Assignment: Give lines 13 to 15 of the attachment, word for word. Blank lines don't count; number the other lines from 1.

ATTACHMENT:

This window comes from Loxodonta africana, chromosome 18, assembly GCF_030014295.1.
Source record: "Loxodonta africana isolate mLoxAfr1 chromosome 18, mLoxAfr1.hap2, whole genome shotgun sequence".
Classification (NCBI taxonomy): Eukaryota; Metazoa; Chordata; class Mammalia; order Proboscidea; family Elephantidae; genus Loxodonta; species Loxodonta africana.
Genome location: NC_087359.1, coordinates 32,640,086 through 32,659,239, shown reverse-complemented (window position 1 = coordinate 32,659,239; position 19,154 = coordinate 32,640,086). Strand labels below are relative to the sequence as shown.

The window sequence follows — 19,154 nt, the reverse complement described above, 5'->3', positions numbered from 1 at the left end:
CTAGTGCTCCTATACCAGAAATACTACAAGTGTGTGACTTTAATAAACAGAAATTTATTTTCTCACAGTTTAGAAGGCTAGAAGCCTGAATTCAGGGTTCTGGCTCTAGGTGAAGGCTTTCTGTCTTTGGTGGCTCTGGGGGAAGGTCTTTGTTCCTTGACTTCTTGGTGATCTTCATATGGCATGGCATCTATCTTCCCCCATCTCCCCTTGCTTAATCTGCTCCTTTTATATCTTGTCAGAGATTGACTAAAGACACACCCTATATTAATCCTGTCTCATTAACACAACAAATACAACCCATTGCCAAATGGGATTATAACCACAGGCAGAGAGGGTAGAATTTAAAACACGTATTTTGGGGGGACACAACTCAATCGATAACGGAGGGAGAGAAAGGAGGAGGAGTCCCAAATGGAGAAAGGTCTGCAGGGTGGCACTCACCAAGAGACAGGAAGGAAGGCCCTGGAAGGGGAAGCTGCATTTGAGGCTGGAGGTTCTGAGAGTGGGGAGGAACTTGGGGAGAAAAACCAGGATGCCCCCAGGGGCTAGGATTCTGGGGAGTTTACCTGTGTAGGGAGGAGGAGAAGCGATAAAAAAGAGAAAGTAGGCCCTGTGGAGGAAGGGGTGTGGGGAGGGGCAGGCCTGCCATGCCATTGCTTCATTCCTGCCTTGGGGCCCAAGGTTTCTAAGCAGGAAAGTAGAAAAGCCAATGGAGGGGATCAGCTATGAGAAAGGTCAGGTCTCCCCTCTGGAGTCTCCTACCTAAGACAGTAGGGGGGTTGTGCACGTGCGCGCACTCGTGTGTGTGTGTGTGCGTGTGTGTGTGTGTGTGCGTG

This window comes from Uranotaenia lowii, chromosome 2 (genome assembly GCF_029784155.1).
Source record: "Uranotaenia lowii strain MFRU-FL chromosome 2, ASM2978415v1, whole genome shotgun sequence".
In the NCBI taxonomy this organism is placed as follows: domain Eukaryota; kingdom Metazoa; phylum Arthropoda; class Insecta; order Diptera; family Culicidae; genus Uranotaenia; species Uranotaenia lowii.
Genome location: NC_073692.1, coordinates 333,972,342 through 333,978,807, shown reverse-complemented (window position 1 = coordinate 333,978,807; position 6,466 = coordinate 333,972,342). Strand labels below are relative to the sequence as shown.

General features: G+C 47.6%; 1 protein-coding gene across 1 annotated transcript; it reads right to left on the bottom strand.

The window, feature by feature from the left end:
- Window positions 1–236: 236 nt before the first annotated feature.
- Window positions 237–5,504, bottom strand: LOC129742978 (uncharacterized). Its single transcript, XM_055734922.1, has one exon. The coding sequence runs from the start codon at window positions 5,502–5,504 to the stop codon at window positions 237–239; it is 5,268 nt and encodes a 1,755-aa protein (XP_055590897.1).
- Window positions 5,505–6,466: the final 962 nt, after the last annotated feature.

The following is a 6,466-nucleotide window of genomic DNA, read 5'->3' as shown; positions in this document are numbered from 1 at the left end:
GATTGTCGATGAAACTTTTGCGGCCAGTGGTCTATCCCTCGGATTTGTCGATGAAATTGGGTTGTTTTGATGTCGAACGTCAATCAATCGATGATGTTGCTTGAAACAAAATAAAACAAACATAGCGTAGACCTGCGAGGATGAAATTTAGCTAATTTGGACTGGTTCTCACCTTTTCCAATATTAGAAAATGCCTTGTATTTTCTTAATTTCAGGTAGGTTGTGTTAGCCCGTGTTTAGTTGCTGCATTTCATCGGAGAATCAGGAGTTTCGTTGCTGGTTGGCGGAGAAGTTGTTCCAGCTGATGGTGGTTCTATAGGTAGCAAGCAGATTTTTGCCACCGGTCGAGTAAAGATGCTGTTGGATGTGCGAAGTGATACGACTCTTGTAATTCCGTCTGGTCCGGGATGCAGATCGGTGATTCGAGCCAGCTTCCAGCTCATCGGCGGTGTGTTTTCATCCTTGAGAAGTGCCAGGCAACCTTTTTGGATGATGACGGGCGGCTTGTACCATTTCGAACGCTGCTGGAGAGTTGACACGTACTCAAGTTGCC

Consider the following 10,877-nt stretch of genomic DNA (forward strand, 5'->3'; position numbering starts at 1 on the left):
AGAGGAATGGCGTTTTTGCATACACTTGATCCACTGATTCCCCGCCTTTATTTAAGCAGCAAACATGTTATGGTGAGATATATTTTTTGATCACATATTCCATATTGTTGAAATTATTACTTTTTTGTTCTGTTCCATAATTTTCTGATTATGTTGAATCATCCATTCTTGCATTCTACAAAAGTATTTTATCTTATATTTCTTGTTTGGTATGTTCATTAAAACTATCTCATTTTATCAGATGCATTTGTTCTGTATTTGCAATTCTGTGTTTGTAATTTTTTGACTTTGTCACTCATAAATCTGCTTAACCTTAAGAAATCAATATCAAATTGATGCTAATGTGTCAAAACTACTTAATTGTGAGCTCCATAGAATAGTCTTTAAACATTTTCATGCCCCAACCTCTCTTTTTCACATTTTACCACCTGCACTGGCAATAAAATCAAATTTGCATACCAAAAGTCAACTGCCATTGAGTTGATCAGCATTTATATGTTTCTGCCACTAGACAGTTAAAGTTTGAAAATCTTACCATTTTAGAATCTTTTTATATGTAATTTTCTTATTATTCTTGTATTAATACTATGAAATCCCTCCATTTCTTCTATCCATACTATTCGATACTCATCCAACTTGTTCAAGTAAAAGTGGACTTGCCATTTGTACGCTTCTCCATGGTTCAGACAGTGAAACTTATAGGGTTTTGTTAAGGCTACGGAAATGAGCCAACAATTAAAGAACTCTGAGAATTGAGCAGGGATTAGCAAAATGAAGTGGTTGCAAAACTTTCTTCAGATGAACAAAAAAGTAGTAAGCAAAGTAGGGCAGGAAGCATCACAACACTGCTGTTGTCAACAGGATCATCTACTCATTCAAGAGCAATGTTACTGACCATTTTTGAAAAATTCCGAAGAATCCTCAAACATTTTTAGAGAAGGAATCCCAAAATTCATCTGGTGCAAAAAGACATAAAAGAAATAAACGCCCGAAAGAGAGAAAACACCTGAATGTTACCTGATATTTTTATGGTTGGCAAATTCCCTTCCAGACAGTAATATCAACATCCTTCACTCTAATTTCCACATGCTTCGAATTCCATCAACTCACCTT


- Window positions 1–236: 236 nt before the first annotated feature.
- Window positions 237–5,504, bottom strand: LOC129742978 (uncharacterized). Its single transcript, XM_055734922.1, has one exon. The coding sequence runs from the start codon at window positions 5,502–5,504 to the stop codon at window positions 237–239; it is 5,268 nt and encodes a 1,755-aa protein (XP_055590897.1).
- Window positions 5,505–6,466: the final 962 nt, after the last annotated feature.